Protest And Borrow
It’s stating the obvious, for a writer, but I love libraries. My partner and I are the sort of people who visit libraries on holiday, as the photo above, of Vancouver’s fantastic public library last August, illustrates. The other day, after reading an article in the New Yorker, I was trying to work out an excuse to get into the Vatican library, which is about to reopen. There weren’t many books in our house when I was growing up, yet all of the world’s literature was available to me in West Kirby library, then Colne library and Burnley library. When I was on the dole, trying to become a novelist, I spent an awful lot of time in Nottingham City library and Radford library. These days I belong to three different libraries (all of the Nottingham City ones, Nottingham Trent University’s libraries and Bromley House) and use them all frequently.
If libraries didn’t exist, you’d have to invent them. Councils have a legal duty to maintain public libraries, yet, given the massive cuts in their budgets, local authorities are closing libraries all over the country, cutting opening hours, reducing books budgets. This despite the UK, home of the English language, rates only 25th in world literacy tables. The cuts in libraries are part of the Conservative led government’s drive to restore inequalities of opportunity in this country, to keep the poor in their place, where they’re ignorant enough to subsidise the bail-out of bankers (socialism of a sort, at last, but only for the rich, now that’s a rich irony) and accept part time work on minimum wage while the toffs keep on taking, taking, taking…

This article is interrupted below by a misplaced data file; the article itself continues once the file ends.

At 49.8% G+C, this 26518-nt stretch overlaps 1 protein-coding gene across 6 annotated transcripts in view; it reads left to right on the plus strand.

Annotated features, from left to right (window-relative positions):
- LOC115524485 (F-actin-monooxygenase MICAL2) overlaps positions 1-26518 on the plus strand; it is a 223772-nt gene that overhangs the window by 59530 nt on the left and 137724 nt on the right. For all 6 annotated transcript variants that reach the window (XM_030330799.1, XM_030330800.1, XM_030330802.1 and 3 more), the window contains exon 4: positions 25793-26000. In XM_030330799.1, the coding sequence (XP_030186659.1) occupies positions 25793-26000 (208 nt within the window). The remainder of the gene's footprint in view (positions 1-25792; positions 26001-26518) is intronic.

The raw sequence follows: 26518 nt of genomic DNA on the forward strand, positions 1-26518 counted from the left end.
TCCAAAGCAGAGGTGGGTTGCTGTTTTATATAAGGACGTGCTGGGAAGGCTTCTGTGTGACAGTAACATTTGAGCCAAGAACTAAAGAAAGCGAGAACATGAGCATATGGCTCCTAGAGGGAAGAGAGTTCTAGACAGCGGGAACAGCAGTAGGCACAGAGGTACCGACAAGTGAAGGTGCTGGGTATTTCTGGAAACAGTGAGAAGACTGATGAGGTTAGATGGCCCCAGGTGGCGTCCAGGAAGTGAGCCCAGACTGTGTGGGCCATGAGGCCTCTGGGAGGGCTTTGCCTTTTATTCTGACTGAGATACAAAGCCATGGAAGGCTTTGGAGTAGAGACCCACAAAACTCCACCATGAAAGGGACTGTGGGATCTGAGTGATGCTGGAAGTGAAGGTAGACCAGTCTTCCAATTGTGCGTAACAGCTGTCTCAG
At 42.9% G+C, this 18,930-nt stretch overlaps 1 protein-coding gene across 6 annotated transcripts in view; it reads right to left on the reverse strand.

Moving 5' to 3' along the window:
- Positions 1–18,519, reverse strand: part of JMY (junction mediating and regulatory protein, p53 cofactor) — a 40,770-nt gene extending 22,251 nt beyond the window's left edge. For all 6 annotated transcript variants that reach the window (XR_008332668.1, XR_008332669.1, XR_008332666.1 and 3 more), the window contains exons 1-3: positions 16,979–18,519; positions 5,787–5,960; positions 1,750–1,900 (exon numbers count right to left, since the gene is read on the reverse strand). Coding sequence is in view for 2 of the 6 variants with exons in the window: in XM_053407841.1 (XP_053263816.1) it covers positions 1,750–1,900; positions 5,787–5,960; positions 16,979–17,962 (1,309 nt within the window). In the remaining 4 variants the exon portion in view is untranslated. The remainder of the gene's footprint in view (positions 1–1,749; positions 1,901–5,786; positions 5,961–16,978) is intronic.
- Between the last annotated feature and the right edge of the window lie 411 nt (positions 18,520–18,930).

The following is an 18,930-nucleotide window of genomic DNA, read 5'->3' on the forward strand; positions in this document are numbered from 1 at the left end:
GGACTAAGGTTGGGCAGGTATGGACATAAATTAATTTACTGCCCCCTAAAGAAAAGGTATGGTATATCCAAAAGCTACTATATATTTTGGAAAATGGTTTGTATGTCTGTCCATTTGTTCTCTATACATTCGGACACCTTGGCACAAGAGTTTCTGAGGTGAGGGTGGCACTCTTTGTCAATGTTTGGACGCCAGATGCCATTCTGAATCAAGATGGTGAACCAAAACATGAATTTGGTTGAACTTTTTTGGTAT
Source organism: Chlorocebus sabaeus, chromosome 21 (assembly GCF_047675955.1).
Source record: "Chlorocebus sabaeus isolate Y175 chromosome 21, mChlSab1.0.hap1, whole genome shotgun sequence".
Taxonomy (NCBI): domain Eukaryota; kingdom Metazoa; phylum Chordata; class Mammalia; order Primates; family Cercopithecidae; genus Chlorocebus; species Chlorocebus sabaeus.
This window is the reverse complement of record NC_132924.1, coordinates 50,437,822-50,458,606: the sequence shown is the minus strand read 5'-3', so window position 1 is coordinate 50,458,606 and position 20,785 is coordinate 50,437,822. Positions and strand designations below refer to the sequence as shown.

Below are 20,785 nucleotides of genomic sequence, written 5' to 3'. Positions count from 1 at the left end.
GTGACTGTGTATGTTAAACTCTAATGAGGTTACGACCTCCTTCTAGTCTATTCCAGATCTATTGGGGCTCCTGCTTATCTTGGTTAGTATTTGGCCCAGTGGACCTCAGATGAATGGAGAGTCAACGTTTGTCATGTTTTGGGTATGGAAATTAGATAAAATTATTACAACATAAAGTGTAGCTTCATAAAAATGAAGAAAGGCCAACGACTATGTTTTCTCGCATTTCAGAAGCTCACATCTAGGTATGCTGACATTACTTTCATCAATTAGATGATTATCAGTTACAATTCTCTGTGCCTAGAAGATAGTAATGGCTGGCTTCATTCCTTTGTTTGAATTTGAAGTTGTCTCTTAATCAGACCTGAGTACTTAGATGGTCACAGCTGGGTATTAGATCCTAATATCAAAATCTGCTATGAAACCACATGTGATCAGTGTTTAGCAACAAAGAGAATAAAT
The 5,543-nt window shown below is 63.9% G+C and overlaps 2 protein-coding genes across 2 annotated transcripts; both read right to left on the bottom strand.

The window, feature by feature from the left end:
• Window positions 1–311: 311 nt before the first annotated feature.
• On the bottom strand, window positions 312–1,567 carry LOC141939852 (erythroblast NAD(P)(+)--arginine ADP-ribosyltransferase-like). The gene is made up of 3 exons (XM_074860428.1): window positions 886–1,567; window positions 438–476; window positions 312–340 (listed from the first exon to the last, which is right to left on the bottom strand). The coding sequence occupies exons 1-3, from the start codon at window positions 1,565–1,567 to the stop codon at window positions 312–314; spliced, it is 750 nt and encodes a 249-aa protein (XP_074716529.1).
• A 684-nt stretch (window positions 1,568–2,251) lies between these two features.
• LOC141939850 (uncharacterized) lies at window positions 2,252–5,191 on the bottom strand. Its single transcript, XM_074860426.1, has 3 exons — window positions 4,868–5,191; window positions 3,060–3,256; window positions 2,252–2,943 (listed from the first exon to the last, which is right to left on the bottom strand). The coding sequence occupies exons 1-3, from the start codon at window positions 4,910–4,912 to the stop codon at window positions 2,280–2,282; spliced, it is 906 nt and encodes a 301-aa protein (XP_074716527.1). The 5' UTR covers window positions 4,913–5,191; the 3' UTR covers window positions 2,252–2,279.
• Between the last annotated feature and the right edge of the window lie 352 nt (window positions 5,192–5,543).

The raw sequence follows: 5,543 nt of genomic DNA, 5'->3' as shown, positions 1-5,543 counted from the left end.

Got a bit carried away there. The point I wanted to make was how great it was yesterday, national Save Our Libraries day, to turn up at Beeston library, where I’ve heard many great poetry readings, to find a huge crowd of people borrowing books and listening to local authors reading. I did half of my short story about a book thief in a public library Withdrawn From Circulation to the biggest, nicest crowd I’ve had in years. By 12.45pm, when I left, 787 customers had clicked in to the library, which would normally by then have had 300-400, which means about 400-500 took part in the mass borrow-in or attended the read out. Similar events happened all over the country, a mass love-in for libraries. Will it make any difference? We’ll see. Notts County Council have already, at least, reduced the severity of the cuts to local library services after vigorous protests. Your library. Use it, or lose it. Protest and borrow. Here’s a nice song.
2 Replies to “Protest And Borrow”
… it was a good gig, and a good song for that matter. We should have played it.
You can find a report of Save Our Libraries day, including an interview with Ross, who organised the Beeston read-in, at http://www.thebookseller.com/news/thousands-turn-out-save-our-libraries-day.html